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News Clips - May 30, 2008

From May 23 to May 29, Carnegie Mellon Media Relations counted 209 references to the university in worldwide publications. Here is a sample.


How to win the Google Lunar X Prize and beat NASA to the moon
Popular Mechanics | June Issue
"One kilogram of cremated remains soft-landed near the Apollo 11 site could be worth $5 million," says Red Whittaker, head of the Astrobotic team, a serious contender with backing from Raytheon and Carnegie Mellon University. Odyssey Moon, which developed a for-profit lunar-rover-based business plan before the X Prize was announced, says it already has $40 million in payload fee commitments.


Monkeys control a robot arm with their thoughts
The New York Times | May 29
The researchers, from the University of Pittsburgh and Carnegie Mellon University, used monkeys partly because of their anatomical similarities to humans and partly because they are quick learners. In the experiment, two macaques first used a joystick to gain a feel for the arm, which had shoulder joints, an elbow and a grasping claw with two mechanical fingers.


Higher ed gold rush?
Inside Higher Ed | May 29
In 2002, Pittsburgh-based Carnegie Mellon University established software engineering programs at Moffett Field, Calif., the site of NASA research. The idea was to connect the tech-savvy university to Silicon Valley, which is the “center of technology in the universe,” according to Ray Bareiss, director of educational programs at the California campus.


Despite rising gas costs, smaller, fuel-efficient cars selling for less
USA Today | May 28
"It's perplexing. It's amazing," says George Loewenstein, professor of economics and psychology at Carnegie Mellon University. Perhaps, he says, buyers don't bargain as hard on SUVs because they assume prices have been deeply cut already. Or perhaps Americans are ever-so-slightly accepting high fuel prices and don't feel compelled to avoid big SUVs.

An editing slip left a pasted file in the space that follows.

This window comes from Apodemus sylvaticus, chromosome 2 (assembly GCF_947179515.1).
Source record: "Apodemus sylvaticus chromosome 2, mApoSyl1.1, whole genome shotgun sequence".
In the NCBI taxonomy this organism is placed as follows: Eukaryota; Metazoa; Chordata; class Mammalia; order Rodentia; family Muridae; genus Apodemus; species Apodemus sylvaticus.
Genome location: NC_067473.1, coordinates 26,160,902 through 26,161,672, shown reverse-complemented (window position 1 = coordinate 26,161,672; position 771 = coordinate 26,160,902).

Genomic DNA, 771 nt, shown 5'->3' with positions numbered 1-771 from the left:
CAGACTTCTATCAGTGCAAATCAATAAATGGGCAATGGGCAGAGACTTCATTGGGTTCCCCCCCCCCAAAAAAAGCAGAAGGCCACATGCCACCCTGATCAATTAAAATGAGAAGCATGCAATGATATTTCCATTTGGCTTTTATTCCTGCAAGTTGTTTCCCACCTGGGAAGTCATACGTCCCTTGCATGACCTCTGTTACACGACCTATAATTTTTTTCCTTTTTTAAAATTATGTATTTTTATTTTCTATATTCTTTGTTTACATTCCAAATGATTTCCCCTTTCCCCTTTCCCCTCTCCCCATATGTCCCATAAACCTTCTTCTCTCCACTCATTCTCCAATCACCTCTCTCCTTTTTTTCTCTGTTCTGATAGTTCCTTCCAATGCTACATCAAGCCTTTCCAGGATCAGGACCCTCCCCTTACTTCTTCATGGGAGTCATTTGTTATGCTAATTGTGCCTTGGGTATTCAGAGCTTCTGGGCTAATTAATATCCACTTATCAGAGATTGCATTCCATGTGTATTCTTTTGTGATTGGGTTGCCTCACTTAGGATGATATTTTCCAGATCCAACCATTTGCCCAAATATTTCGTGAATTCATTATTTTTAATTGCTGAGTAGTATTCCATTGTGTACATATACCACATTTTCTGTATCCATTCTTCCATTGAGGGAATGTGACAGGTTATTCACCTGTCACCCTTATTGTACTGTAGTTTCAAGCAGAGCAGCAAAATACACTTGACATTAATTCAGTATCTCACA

Coming to a school near you: Gigapixel photography?
PBS | May 23
If that five-megapixel camera isn’t cutting it for your students any more, have I got the gizmo for you. Carnegie Mellon University is prototyping a robotic camera mount that will allow any consumer digital camera to capture gigapixel-resolution - yes, I said gigapixel - images. They’re already working to get these photo-taking robots into the hands of students, and in the meantime, I’ve gotten to try one out for myself.

Education for Leadership

Trailside art on the South Side
Pittsburgh Post-Gazette | May 25
Things may look a little different along South Side's Hermitage Trail these days. The Southside Trail Green Art (08) Project, with Austin Green Art, has installed several art pieces and a "peace walk" along the trail… One project is a "moss chair," created by Carnegie Mellon University student Jonathan Park and his team of three others. Using quarter-inch plywood, the team built a 3x4-foot "egg crate" chair structure, filled it with soil and planted moss over it.

Information Technology

Automatic for the programmer
Tech World | May 22
William Scherlis is a professor of computer science at Carnegie Mellon University and director of the Institute for Software Research there. He specializes in software assurance, software evolution and technology to support software teams. He has a long association with NASA and the US Department of Defense. Scherlis spoke with Techworld's sister publication Computerworld's Gary Anthes about progress in software development.


Research highlights
Nature | May 22